tempered glass

Transcription

tempered glass
 Tempered glass is made by processes which
create balanced internal stresses which give the
glass strength. Tempered glass is manufactured
through a process of extreme heating and rapid
cooling, making it harder than normal glass.
 An alternative chemical process involves
forcing a surface layer of glass at least 0.1mm
thick into compression by ion exchange of
the sodium ions in the glass surface with the
30% larger potassium ions, by immersion of
the glass into a bath of molten potassium
nitrate. Chemical toughening results in
increased toughness compared with thermal
toughening, and can be applied to glass
objects of complex shape.
Toughened glass is also used in
buildings for unframed
assemblies (such as frameless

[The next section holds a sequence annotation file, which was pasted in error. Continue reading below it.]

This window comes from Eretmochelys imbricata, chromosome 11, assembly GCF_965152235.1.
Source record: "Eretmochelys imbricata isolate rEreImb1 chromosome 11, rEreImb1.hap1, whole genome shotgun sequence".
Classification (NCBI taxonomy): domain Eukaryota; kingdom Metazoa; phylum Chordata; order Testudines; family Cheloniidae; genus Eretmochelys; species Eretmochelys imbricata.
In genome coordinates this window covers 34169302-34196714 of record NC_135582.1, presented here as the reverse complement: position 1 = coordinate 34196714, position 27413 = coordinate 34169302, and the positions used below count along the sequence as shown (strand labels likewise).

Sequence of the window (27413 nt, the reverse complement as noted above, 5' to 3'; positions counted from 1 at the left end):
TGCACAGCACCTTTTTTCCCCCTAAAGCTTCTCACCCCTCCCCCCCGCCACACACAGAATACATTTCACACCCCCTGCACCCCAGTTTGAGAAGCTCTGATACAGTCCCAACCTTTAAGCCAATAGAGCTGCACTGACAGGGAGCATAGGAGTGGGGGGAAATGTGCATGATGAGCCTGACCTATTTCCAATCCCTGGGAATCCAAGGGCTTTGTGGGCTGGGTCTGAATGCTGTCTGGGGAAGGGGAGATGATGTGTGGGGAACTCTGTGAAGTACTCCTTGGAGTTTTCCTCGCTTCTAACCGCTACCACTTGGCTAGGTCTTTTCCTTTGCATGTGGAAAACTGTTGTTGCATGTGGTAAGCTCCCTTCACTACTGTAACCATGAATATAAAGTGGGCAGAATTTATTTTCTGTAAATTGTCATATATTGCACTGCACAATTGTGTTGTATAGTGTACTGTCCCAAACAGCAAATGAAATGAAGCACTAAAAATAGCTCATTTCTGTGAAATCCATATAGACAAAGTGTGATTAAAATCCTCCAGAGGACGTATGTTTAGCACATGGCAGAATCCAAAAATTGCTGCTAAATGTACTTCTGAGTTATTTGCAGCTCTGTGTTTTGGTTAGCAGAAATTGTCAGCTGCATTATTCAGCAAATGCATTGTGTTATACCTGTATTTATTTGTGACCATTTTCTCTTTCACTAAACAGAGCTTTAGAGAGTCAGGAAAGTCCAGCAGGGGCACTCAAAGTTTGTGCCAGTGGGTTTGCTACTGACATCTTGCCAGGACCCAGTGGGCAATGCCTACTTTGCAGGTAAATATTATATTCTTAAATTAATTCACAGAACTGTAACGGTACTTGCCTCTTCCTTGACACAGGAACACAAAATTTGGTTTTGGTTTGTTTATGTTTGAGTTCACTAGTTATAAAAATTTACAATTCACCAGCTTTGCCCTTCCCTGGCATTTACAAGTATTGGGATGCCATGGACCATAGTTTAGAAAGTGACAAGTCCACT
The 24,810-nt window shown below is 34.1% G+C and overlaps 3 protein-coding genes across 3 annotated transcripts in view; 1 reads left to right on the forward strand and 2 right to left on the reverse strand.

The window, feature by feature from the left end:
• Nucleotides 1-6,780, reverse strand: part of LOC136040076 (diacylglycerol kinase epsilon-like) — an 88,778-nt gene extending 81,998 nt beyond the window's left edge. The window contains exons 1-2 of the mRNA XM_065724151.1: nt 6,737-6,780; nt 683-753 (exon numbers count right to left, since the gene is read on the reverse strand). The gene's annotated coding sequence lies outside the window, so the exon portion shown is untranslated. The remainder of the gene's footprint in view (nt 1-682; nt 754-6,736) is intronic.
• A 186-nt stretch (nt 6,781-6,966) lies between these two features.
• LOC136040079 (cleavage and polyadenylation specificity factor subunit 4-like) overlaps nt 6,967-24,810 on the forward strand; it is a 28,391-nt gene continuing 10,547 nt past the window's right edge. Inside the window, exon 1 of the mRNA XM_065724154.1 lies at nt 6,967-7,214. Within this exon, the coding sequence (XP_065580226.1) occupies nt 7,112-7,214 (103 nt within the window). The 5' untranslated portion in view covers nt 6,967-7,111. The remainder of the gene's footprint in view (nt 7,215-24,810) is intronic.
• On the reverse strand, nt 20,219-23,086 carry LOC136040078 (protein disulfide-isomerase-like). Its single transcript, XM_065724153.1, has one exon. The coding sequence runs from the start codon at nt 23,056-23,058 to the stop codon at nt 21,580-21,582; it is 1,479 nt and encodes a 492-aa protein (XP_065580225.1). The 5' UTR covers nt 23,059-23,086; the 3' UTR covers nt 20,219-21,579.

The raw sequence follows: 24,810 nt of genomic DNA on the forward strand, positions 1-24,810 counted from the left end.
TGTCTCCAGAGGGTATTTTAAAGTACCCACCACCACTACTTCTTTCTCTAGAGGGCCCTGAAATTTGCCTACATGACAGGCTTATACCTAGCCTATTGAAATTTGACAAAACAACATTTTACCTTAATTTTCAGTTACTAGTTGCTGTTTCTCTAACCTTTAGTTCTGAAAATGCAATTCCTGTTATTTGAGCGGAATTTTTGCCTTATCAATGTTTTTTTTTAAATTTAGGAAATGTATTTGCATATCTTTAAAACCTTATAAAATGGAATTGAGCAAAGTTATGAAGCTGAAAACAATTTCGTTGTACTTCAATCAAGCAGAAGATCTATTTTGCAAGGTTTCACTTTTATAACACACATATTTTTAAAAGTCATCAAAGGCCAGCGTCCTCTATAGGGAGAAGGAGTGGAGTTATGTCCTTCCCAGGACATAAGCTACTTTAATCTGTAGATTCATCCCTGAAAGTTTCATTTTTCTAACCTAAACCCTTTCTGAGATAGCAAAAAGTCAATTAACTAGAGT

doors), structurally-loaded
applications, and any other
application that would become
dangerous in the event of
human impact.
As a result of its safety and strength, tempered glass is
used in a variety of demanding applications, including
passenger vehicle windows, glass doors and tables,
refrigerator trays, as a component of bulletproof glass,
for diving masks, and various types of plates and
cookware.
 It must be cut to size or pressed to shape before
toughening and cannot be re-worked once
toughened. Polishing the edges or drilling holes in
the glass is carried out before the toughening
process starts.
The glass is most susceptible to breakage due to
damage to the edge of the glass where the tensile stress
is the greatest, but shattering can also occur in the event
of a hard impact in the middle of the glass pane or if the
impact is concentrated (for example, striking the glass
with a point).
Reference
 http://www.google.co.th/webhp?hl=th#hl
=th&source=hp&biw=1680&bih=921&q
=tempered+glass&aq=f&aqi=g3&aql=&
oq=&fp=208a5152f50ce10b
 http://en.wikipedia.org/wiki/Toughened_
glass#Properties

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